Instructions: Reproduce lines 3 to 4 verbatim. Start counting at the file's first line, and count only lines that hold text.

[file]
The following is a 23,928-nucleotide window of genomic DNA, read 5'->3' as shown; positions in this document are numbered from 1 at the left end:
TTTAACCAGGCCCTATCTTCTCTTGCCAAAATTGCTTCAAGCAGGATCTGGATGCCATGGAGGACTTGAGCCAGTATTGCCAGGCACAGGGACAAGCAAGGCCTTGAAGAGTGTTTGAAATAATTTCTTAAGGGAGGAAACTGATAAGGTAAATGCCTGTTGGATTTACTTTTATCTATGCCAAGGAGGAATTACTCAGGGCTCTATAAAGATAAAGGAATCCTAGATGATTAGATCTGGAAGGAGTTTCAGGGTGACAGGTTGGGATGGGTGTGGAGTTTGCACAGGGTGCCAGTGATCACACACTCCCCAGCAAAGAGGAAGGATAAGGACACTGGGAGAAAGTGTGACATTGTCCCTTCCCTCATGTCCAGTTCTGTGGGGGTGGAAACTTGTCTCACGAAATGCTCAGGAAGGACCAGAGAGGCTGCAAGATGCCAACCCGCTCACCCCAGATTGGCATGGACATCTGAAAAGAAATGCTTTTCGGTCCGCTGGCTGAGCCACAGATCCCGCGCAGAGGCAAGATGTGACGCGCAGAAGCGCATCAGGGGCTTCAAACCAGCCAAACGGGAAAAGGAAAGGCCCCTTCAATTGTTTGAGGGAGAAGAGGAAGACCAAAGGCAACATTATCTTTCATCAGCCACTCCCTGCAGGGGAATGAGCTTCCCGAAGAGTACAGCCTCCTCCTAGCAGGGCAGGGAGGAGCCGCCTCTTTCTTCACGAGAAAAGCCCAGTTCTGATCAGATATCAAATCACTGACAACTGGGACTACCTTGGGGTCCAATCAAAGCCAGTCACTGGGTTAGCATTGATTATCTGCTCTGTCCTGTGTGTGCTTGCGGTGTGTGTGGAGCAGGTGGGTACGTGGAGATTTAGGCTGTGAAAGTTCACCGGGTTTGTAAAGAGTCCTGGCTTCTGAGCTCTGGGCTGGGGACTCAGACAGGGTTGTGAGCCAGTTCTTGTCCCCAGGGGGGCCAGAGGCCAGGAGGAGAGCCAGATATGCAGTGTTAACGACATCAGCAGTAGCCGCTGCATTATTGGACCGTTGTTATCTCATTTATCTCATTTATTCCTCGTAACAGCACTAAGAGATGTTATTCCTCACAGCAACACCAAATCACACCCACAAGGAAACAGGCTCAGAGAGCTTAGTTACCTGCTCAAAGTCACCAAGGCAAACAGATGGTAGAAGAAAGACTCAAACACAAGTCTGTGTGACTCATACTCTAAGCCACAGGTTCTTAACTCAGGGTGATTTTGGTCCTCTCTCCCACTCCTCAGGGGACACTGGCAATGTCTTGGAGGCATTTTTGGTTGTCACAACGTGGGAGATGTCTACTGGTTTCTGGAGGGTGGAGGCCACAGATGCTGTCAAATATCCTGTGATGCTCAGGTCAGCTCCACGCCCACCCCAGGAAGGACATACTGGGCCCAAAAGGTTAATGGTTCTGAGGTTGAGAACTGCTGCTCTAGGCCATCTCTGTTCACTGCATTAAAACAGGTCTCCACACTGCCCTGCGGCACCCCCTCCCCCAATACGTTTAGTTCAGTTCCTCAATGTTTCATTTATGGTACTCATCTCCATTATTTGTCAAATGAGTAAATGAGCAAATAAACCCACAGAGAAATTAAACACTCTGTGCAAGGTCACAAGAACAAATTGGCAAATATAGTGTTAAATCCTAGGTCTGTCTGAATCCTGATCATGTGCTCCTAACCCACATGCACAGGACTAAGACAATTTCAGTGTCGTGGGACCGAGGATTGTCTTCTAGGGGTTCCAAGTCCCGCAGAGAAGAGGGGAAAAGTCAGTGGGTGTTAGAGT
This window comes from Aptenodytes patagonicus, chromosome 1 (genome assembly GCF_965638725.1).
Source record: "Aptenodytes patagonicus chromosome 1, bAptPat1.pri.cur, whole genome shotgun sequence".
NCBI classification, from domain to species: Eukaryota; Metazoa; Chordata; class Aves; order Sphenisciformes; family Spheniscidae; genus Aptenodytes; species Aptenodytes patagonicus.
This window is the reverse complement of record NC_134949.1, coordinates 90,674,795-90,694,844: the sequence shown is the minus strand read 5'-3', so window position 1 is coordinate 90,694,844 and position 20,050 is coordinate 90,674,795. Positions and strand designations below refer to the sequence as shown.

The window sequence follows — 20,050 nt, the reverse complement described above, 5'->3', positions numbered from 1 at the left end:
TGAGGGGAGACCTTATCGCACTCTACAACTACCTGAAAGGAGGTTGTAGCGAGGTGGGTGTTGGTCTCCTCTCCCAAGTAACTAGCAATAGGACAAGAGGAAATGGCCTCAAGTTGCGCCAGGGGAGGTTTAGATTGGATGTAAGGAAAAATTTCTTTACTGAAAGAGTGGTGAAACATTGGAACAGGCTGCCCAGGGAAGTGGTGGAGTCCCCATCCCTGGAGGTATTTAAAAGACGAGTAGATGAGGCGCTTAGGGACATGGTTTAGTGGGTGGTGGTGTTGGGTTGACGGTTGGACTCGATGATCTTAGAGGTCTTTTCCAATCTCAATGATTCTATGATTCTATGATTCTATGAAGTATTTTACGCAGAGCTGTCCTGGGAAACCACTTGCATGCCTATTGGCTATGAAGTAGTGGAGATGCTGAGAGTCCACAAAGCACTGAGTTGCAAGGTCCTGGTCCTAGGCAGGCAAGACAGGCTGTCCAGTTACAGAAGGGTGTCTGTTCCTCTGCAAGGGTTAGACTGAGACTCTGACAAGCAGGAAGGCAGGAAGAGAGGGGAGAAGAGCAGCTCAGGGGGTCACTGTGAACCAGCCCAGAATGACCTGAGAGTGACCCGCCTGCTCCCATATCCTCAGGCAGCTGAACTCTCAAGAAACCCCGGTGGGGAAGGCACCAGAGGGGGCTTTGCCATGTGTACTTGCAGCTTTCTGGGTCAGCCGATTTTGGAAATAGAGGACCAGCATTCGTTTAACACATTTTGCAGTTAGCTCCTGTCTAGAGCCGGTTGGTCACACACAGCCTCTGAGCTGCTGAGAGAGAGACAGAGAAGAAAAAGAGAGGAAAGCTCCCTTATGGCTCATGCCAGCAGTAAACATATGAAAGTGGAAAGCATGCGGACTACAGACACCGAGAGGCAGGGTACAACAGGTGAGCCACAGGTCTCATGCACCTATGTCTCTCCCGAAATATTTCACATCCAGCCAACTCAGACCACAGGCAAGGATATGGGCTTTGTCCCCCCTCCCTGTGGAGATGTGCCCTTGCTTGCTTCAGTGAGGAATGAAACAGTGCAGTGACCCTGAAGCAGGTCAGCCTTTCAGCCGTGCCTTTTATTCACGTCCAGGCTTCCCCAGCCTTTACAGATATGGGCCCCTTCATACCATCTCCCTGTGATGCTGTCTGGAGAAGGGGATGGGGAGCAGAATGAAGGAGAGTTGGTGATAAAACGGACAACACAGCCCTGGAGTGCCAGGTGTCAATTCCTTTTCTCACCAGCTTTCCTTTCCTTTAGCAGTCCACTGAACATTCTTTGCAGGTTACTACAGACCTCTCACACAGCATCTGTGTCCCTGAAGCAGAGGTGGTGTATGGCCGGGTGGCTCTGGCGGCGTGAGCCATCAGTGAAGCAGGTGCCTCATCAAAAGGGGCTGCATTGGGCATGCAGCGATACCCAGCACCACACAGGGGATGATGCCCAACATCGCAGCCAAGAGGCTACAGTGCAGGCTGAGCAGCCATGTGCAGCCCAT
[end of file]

This window comes from Aptenodytes patagonicus, chromosome 1 (genome assembly GCF_965638725.1).
Source record: "Aptenodytes patagonicus chromosome 1, bAptPat1.pri.cur, whole genome shotgun sequence".